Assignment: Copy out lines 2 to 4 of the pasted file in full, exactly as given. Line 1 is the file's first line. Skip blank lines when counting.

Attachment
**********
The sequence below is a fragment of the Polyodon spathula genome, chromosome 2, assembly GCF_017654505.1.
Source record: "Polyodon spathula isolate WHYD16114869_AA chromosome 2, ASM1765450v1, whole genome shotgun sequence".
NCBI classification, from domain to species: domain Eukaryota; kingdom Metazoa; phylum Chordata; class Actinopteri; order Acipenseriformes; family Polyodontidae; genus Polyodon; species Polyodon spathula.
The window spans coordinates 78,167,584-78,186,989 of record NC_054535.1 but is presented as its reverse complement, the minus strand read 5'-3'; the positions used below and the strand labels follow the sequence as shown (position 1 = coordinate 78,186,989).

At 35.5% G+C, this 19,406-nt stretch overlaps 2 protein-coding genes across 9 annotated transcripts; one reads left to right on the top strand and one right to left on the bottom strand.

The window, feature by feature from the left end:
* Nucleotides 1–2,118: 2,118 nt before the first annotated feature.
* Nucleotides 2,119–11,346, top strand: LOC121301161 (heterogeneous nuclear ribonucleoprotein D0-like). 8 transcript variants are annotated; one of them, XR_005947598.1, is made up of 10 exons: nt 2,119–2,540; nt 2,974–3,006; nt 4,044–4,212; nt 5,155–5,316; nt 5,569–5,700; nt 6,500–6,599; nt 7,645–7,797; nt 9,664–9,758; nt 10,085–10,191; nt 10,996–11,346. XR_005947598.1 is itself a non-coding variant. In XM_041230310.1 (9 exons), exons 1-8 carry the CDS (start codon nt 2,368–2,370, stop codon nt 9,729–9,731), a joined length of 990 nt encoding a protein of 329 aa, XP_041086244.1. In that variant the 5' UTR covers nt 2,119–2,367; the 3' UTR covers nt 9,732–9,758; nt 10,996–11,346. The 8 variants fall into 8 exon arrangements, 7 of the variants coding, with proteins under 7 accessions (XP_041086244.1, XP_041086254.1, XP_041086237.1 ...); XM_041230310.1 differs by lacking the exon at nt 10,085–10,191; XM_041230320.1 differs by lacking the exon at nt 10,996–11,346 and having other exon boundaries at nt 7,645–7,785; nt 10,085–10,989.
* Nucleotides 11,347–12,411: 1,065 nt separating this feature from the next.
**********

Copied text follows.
Source record: "Polyodon spathula isolate WHYD16114869_AA chromosome 2, ASM1765450v1, whole genome shotgun sequence".
NCBI classification, from domain to species: domain Eukaryota; kingdom Metazoa; phylum Chordata; class Actinopteri; order Acipenseriformes; family Polyodontidae; genus Polyodon; species Polyodon spathula.
The window spans coordinates 78,167,584-78,186,989 of record NC_054535.1 but is presented as its reverse complement, the minus strand read 5'-3'; the positions used below and the strand labels follow the sequence as shown (position 1 = coordinate 78,186,989).